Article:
It’s not going to come as a huge shock to our readership of jaded veterans to hear this but the 2014 promotion rounds from the UK’s top law firms have confirmed that the striking revival in business confidence over the last 12 months has made pretty much no improvement in partnership prospects.
Yes – my back-of-the-envelope calculations are that the Magic Circle plus Herbert Smith Freehills, Norton Rose Fulbright, Hogan Lovells and Ashurst have added only 193 individuals to the club despite fielding between them partnerships of well over 5,000. The 2014 promotions round at these firms is equivalent on average to less than 4% of their partnerships – well below the replacement rate needed to sustain their ranks.
And the odds are particularly poor in London, with barely over a third of the promotions in the Square Mile (and under a third if you remove the great outlier Slaughter and May from the equation).
And remember most of those making partner will not have trained with the firm thanks to the huge expansion of associate recruitment and lateral hiring. Research Legal Business conducted last year found only 40% of the 2013 promotion rounds at the UK’s 25 largest law firms had joined the firm at intake level.
While Magic Circle promotions are marginally up on last year, these numbers – and the promotion rounds at smaller firms – indicate that the UK profession continues to elevate partners in the anaemic levels that have prevailed since the market reset of 2008-09.
This raises the question of how much longer this can continue before City firms test their own career model to destruction and the trusty partnership track just stops doing what it’s supposed to. As we noted recently, there is a mounting body of research over the last decade confirming the fading power of partnership as a motivational tool as it becomes ever more remote. With junior or fixed-share partners now usually expected to put in substantial capital due to tax changes, the likelihood is that growing numbers of associates will focus their career energies elsewhere. Good news for in-house and New Law providers.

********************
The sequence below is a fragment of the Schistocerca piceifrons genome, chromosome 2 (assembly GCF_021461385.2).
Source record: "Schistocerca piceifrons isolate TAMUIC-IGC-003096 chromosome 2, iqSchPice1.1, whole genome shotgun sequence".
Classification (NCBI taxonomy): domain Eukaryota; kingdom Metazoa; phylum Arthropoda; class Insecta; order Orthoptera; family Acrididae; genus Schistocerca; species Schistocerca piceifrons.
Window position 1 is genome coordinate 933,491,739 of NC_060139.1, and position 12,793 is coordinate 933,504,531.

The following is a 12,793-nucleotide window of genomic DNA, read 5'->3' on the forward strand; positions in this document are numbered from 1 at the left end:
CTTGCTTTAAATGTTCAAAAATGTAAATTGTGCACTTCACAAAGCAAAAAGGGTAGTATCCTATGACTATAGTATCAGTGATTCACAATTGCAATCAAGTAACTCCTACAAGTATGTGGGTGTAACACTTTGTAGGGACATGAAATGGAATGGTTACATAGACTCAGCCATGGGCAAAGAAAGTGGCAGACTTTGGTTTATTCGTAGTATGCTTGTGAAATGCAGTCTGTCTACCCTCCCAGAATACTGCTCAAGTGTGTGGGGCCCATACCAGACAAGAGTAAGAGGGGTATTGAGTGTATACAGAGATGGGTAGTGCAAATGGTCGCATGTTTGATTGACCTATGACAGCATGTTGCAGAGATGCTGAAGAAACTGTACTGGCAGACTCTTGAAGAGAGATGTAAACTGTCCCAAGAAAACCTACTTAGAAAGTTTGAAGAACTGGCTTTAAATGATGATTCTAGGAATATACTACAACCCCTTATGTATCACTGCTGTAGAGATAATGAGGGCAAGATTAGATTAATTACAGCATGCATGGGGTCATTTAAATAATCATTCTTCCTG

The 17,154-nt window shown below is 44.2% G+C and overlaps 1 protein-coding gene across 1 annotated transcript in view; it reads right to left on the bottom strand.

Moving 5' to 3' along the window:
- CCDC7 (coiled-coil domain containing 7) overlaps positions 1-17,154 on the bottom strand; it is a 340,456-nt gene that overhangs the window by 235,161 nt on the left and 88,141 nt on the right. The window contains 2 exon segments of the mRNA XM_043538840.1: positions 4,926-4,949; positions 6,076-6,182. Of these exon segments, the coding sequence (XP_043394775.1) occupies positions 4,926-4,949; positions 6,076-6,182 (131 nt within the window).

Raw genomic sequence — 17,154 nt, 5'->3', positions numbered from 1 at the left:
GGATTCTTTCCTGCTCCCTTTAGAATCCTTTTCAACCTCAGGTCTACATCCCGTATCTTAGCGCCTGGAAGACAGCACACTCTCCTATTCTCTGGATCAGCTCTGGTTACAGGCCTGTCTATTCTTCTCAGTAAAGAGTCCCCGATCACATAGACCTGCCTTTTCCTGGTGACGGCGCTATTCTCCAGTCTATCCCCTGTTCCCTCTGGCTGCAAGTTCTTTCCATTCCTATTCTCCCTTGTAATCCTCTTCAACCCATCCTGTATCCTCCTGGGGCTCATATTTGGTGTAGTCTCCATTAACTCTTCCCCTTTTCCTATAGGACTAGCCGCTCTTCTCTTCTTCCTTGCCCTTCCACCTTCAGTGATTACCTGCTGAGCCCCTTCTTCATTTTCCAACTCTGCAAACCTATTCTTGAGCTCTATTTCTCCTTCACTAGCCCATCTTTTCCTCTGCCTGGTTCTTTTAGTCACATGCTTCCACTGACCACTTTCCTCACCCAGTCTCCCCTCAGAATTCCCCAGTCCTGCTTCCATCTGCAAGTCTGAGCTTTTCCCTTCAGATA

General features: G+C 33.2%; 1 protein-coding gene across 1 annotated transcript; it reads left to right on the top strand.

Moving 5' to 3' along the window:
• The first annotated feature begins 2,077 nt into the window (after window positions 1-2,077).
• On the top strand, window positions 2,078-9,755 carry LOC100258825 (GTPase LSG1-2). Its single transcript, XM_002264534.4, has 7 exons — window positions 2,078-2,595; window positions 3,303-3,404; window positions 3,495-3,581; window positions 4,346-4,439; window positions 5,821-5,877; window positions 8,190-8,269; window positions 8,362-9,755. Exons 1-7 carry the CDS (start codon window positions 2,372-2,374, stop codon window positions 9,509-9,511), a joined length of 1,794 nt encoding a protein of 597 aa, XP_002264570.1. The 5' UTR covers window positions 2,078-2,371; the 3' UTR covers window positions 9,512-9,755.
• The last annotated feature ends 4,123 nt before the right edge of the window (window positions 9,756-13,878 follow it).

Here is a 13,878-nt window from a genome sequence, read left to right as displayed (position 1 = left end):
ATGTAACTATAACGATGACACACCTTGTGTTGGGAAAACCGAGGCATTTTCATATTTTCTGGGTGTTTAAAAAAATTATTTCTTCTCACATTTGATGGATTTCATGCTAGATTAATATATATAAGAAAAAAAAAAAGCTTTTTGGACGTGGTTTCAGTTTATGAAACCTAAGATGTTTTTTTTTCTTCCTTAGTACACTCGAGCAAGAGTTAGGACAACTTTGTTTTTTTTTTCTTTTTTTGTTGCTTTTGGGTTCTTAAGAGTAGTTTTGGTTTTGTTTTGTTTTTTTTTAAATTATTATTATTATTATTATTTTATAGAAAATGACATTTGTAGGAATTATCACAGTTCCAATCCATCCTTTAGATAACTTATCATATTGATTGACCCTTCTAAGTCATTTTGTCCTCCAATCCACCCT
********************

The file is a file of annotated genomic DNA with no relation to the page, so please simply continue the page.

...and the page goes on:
This also highlights the inter-generational tension that law firms have been poor at managing since the banking crisis hit. The lockstep-derived models that still dominate in the City by default keep trending towards a top-heavy and inflexible configuration. While major law firms have a far better track record than most industries in terms of long-term thinking and stewardship, it’s still not always apparent that the older generation of partners is in tune with demographic shifts and the changing perspective of associates and junior partners.
Based on previous form, the firms will handle this staffing issue as usual – they’ll push their luck too far and be forced to expensively over-compensate when the market recovery fully kicks in and the talent starts walking in droves. Oh well, at least they are promoting a few more women. It’s almost like those 30% targets worked.